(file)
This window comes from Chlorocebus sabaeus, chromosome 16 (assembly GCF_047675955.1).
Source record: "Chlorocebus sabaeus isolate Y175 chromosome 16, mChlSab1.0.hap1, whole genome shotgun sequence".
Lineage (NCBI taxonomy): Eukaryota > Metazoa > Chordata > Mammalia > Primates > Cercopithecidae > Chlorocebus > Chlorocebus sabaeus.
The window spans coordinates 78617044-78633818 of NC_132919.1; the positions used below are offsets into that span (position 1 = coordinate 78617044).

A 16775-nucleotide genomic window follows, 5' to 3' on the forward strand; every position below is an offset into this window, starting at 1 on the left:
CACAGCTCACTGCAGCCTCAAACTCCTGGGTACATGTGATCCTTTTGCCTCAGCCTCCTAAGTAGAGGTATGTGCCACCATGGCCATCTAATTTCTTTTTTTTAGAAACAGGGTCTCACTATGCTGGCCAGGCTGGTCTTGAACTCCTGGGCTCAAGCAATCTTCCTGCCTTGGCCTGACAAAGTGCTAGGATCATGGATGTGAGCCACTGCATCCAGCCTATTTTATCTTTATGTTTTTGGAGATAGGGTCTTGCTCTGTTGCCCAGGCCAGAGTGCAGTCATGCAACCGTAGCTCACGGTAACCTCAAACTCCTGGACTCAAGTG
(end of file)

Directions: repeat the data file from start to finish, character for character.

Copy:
This window comes from Chlorocebus sabaeus, chromosome 16 (assembly GCF_047675955.1).
Source record: "Chlorocebus sabaeus isolate Y175 chromosome 16, mChlSab1.0.hap1, whole genome shotgun sequence".
Lineage (NCBI taxonomy): Eukaryota > Metazoa > Chordata > Mammalia > Primates > Cercopithecidae > Chlorocebus > Chlorocebus sabaeus.
The window spans coordinates 78617044-78633818 of NC_132919.1; the positions used below are offsets into that span (position 1 = coordinate 78617044).

A 16775-nucleotide genomic window follows, 5' to 3' on the forward strand; every position below is an offset into this window, starting at 1 on the left:
CACAGCTCACTGCAGCCTCAAACTCCTGGGTACATGTGATCCTTTTGCCTCAGCCTCCTAAGTAGAGGTATGTGCCACCATGGCCATCTAATTTCTTTTTTTTAGAAACAGGGTCTCACTATGCTGGCCAGGCTGGTCTTGAACTCCTGGGCTCAAGCAATCTTCCTGCCTTGGCCTGACAAAGTGCTAGGATCATGGATGTGAGCCACTGCATCCAGCCTATTTTATCTTTATGTTTTTGGAGATAGGGTCTTGCTCTGTTGCCCAGGCCAGAGTGCAGTCATGCAACCGTAGCTCACGGTAACCTCAAACTCCTGGACTCAAGTG